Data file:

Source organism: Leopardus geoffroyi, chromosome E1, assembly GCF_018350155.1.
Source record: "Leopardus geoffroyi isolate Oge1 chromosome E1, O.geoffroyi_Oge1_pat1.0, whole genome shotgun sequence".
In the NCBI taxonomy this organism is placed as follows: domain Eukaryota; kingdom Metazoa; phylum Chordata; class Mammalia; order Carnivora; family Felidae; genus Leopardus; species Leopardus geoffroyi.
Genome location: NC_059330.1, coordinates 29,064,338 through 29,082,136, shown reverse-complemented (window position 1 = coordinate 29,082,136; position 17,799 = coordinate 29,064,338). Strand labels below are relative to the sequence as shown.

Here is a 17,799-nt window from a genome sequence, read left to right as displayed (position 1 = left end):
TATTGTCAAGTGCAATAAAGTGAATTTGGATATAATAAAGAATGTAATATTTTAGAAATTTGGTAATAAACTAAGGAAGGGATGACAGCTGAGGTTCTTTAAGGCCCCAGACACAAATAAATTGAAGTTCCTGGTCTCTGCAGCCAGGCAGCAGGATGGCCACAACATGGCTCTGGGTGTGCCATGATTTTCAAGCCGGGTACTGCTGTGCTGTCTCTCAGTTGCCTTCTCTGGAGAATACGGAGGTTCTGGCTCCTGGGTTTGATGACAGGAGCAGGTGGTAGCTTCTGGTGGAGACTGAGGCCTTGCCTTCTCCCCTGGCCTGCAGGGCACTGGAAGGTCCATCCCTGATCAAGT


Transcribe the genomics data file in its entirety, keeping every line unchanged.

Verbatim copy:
Source organism: Leopardus geoffroyi, chromosome E1, assembly GCF_018350155.1.
Source record: "Leopardus geoffroyi isolate Oge1 chromosome E1, O.geoffroyi_Oge1_pat1.0, whole genome shotgun sequence".
In the NCBI taxonomy this organism is placed as follows: domain Eukaryota; kingdom Metazoa; phylum Chordata; class Mammalia; order Carnivora; family Felidae; genus Leopardus; species Leopardus geoffroyi.
Genome location: NC_059330.1, coordinates 29,064,338 through 29,082,136, shown reverse-complemented (window position 1 = coordinate 29,082,136; position 17,799 = coordinate 29,064,338). Strand labels below are relative to the sequence as shown.

Here is a 17,799-nt window from a genome sequence, read left to right as displayed (position 1 = left end):
TATTGTCAAGTGCAATAAAGTGAATTTGGATATAATAAAGAATGTAATATTTTAGAAATTTGGTAATAAACTAAGGAAGGGATGACAGCTGAGGTTCTTTAAGGCCCCAGACACAAATAAATTGAAGTTCCTGGTCTCTGCAGCCAGGCAGCAGGATGGCCACAACATGGCTCTGGGTGTGCCATGATTTTCAAGCCGGGTACTGCTGTGCTGTCTCTCAGTTGCCTTCTCTGGAGAATACGGAGGTTCTGGCTCCTGGGTTTGATGACAGGAGCAGGTGGTAGCTTCTGGTGGAGACTGAGGCCTTGCCTTCTCCCCTGGCCTGCAGGGCACTGGAAGGTCCATCCCTGATCAAGT